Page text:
In 2007, the then-23-year-old tennis champ stepped away from the game in order to concentrate a bit more on her family. She came back to the game of tennis in 2009 after having welcomed her first child in 2008. Coming into the US Open finals against Caroline Wozniacki, Clijsters was a wild card pick, having played only two tournaments up till then. She won 7-5, 6-3.

During the trophy presentation, Clijsters' daughter, 18-month-old Jada, ran down to the court and marveled at Mama's trophy. The moment naturally tugged at all the spectators' hearts.

“It’s the greatest feeling in the world being a mother,” the Clijsters said while accepting her trophy, per the US Open. “This is something in my wildest dreams I could never have imagined happening.”


According to the official US Open website, the win secured the Belgium native as the first wild card and the first unseeded player to win a US Open women’s singles title in the Open Era; she became the first mother to win the US Open since Margaret Court did so in 1973 and she was the first mom to take a Grand Slam singles title in almost three decades.

Rafael Nadal Completes Career Grand Slam

<p>Matthew Stockman/Getty</p> Rafael Nadal takes a bite at his trophy

Matthew Stockman/Getty

Rafael Nadal takes a bite at his trophy

At only 24 years old, Rafael Nadal completed a feat most players only dream of accomplishing — winning all four majors in the tournament. By the time he walked away from the center court in 2010, the legendarily swift Spaniard had a Wimbledon title, Australian Open title, French Open title and the US Open title to wrap up what's known as a Career Grand Slam.

According to Tennis Majors, Nadal "was the youngest player in the Open Era to achieve that feat, and he was only the third player — after Andre Agassi and Roger Federer — to triumph in four Grand Slams on four different surfaces."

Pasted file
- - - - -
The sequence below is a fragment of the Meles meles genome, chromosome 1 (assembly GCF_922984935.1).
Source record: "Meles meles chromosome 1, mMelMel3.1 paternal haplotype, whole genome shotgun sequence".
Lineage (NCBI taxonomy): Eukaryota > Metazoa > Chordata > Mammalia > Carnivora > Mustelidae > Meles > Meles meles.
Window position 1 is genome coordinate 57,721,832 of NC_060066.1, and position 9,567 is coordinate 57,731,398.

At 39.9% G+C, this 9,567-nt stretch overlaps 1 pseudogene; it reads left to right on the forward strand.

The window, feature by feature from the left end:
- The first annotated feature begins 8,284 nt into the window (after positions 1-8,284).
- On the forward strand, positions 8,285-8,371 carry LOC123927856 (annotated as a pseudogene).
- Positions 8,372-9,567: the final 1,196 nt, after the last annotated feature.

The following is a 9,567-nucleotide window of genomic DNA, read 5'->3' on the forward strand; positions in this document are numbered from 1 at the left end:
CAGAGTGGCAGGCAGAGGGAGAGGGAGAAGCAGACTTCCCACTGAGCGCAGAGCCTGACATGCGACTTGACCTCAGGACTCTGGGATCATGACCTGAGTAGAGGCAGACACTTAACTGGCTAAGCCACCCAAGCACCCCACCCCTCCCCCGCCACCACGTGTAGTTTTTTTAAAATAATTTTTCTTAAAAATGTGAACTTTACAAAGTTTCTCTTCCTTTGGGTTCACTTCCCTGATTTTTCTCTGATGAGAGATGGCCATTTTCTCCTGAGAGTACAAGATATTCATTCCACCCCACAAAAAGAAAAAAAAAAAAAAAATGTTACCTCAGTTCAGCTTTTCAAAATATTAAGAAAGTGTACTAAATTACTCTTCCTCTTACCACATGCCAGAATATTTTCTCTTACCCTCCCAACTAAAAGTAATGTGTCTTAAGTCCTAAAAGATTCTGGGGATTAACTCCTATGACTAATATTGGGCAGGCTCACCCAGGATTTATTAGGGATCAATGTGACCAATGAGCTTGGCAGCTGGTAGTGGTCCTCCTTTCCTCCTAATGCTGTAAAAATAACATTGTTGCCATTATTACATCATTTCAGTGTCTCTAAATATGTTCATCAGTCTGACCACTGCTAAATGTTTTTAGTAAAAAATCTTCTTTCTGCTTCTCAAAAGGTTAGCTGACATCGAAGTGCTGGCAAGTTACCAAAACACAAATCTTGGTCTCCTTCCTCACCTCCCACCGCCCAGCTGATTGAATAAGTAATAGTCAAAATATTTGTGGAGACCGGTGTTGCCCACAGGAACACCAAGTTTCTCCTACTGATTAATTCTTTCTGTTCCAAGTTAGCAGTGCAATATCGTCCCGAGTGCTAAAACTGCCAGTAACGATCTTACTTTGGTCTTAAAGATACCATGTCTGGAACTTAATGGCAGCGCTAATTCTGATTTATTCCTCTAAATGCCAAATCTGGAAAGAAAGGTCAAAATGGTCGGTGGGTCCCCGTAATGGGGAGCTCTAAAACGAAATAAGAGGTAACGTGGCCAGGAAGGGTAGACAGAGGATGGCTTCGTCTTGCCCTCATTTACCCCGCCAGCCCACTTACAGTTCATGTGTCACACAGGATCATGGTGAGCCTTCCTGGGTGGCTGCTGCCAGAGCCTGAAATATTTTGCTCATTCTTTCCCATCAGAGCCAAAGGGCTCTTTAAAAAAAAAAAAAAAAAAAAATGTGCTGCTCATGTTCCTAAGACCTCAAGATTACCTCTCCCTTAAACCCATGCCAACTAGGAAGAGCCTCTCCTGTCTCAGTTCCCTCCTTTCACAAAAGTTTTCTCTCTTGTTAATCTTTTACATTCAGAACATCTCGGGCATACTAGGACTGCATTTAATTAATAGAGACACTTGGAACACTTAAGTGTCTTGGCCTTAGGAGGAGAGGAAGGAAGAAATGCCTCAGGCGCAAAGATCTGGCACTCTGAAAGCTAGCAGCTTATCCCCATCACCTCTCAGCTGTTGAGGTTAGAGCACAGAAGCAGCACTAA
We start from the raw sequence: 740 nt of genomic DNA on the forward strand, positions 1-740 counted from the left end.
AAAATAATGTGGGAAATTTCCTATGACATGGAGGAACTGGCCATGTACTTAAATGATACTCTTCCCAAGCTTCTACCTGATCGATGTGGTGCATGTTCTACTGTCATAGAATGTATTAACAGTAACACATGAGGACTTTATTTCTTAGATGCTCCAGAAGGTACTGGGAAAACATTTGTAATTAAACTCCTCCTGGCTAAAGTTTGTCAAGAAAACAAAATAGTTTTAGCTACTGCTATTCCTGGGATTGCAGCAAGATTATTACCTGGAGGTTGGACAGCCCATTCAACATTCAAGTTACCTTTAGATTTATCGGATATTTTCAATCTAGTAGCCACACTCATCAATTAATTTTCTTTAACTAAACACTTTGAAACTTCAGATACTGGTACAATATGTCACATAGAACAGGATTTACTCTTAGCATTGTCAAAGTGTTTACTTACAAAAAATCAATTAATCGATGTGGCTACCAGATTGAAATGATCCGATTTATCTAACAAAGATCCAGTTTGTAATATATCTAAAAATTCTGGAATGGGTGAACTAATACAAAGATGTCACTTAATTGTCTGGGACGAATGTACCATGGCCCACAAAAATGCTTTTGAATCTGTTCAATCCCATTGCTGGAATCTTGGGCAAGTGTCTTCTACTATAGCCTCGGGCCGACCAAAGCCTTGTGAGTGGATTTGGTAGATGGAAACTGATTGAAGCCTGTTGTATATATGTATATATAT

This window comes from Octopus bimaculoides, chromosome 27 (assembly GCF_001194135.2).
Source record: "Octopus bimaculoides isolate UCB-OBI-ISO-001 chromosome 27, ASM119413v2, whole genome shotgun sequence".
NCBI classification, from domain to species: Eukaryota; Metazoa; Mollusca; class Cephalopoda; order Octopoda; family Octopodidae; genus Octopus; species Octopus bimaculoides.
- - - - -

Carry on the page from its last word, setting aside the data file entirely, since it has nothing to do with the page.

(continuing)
Novak Djokovic's Major Comeback in the 2011 Semifinals

<p>Mike Powell /Sports Illustrated via Getty </p> Novak Djokovic celebrates after beating Federer

Mike Powell /Sports Illustrated via Getty

Novak Djokovic celebrates after beating Federer

The following year, the odds once again seemed to be in Roger Federer's favor as spectators and fans wished for the Swiss legend to finally snag that elusive sixth trophy. Unfortunately, a tenacious Novak Djokovic stood in the way.

After being down two sets, the Serbian not only managed to turn his game around and give a better performance, but he went on to win the entire match, besting Federer 6-7, 4-6, 6-3, 6-2, 7-5. He would move on to the finals, where he beat defending champ Rafael Nadal to win the entire tournament.

The US Open trophy would be Djokovic's third major tournament trophy that year, as he won the Wimbledon and Australian Open prizes too.

Serena Williams Wins Her Sixth US Open Trophy

<p>STAN HONDA/AFP via Getty </p> Serena Williams smiling

STAN HONDA/AFP via Getty

Serena Williams smiling

In the 2014 finals, Serena Williams went up against one of her closest friends, Caroline Wozniacki. And while that may be a challenge for some, Williams did what she had to do and brought her fiery A-game. She ousted the Danish supernova 6–3, 6–3 to clench her sixth US Open trophy, tying Chris Evert's record.

Serena Williams Ends Her 25-Year Long Career

<p>Al Bello/Getty </p> Serena Williams waves to the crowd after playing her last match at the U.S. Open

Al Bello/Getty

Serena Williams waves to the crowd after playing her last match at the U.S. Open

All eyes were on Serena Williams when she walked into the Billie Jean King National Center for Tennis to face off against Ajla Tomljanovic on Sept. 2, 2022. An injured Williams was reportedly considering retirement, and fans hoped she could close out her storied career on a high note — but Tomljanovic ultimately took the "W," beating Serena 7-5, 6-7, 6-1.

At the end of the match, the 23-time Grand Slam winner gave an emotional farewell speech to the game. "I just thank everyone that's here, that's been on my side for so many years. Decades! Literally decades," she said. "But it all started with my parents and they deserve everything so I'm really grateful for them."

She also gave a shout-out to her big sister, saying, "I wouldn't be Serena if there wasn't Venus. So, thank you, Venus. She's the only reason Serena Williams ever existed."

The tennis champ has clarified that she's "not retired" but for the time being is "evolving away from tennis" and towards other pursuits at the moment, including expanding her family: The tennis icon just became a mom of two after welcoming her second daughter, Adira River Ohanian.